Why You Should Care About Spider-man: Turn Off the Dark

 

I must first off agree that it is unfair to review a show without seeing it. This is not a review. This is an attempt to make sense of what is really a very sad situation.

In light of the terrifying and tragic recent accident in which one of the actors who plays Spider-man fell into the pit, comments about the quality of the writing (most reviewers say laughable, lacking the humor and wit that is Spidey’s trademark), music and lyrics (judging by the preview performance: lazy and unintelligible in terms of both content and aural comprehension), and costumes (you’ve seen them right?) are immaterial. It’s not even a question of pleasing an audience any more. It’s about protecting actors and examining how we got to this point.

It’s easy to rag on Julie Taymor. She’s one of those directors who has a very distinctive visual style, best summed up by this clip from that compilation of amazing music videos, Across the Universe (To be fair this is supposed to be an acid trip) :

Taymor has brought her touch to obscure Shakespeare (Titus Andronicus and now Tempest), to the aforementioned Beatles, to beloved Disney animated films (The Lion King), to opera (her stunning Magic Flute is up at the Met right now) and now to the wisecracking photographer who’s often described as the “populist superhero.” Her vision is often beautiful and always interesting, if no longer entirely unexpected. But that can be a good thing. You recognize a Taymor production the way you would recognize a Fellini film. The look is distinct, and the same themes re-emerge and become more complex.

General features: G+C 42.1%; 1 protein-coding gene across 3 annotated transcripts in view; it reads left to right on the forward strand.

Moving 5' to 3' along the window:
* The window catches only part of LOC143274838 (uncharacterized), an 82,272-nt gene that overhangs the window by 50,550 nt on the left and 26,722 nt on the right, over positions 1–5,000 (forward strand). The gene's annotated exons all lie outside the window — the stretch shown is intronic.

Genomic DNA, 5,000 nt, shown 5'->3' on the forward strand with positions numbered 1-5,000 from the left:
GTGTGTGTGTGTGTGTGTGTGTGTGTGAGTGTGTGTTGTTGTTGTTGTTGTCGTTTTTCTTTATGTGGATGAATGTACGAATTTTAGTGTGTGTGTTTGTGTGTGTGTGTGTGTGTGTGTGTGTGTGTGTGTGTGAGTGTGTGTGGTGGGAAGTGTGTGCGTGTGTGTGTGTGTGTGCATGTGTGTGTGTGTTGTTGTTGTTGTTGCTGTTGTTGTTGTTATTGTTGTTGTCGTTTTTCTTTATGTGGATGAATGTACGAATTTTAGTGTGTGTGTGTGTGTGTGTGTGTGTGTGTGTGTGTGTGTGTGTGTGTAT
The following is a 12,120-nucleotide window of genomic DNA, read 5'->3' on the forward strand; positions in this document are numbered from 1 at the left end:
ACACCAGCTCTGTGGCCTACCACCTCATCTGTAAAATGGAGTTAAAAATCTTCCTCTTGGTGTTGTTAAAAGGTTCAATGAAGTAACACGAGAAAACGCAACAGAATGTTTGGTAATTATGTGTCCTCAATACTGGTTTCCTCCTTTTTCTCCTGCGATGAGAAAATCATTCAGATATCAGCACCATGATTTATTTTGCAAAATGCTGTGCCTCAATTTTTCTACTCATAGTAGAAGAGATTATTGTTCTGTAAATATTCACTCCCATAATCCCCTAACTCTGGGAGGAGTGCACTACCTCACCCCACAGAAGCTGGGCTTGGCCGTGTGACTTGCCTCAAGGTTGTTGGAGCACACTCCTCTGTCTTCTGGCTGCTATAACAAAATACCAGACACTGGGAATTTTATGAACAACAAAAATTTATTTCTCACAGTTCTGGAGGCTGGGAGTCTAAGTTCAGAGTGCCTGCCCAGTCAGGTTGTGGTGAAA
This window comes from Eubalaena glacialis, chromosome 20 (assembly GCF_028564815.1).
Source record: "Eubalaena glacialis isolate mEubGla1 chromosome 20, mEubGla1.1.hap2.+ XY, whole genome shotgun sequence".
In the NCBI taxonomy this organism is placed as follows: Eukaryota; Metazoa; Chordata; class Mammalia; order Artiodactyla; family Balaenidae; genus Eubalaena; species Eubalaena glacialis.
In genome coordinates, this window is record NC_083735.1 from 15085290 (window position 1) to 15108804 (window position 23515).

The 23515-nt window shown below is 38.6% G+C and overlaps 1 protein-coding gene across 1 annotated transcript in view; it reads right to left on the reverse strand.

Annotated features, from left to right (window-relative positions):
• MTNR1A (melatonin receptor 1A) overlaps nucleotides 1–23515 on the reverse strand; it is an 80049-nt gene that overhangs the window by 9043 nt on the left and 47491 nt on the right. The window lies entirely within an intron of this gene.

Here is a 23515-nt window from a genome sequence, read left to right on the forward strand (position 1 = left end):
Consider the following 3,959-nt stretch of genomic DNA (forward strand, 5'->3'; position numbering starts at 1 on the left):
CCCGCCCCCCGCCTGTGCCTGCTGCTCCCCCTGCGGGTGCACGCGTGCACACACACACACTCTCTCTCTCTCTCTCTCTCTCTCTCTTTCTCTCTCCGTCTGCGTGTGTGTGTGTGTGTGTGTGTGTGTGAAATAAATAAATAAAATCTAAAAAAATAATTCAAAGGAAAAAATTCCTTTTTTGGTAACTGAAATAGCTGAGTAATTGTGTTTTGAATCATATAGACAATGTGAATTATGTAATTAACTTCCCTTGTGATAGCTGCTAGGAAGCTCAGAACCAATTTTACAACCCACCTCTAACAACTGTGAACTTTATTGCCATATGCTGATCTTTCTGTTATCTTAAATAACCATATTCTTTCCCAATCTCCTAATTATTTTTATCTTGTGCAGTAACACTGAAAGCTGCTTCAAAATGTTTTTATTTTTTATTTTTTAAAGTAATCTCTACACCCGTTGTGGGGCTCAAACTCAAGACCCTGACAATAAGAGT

Let it be known that I enjoy and respect Julie Taymor, but I say this as both a theatergoer and a comics fan: Spider-man: Turn Off the Dark is the worst thing to happen to two industries that are already in jeopardy. It reflects its audience, and that’s what makes it vital that we examine what this show means for theatergoers, comics fans, and Americans in general. Continue reading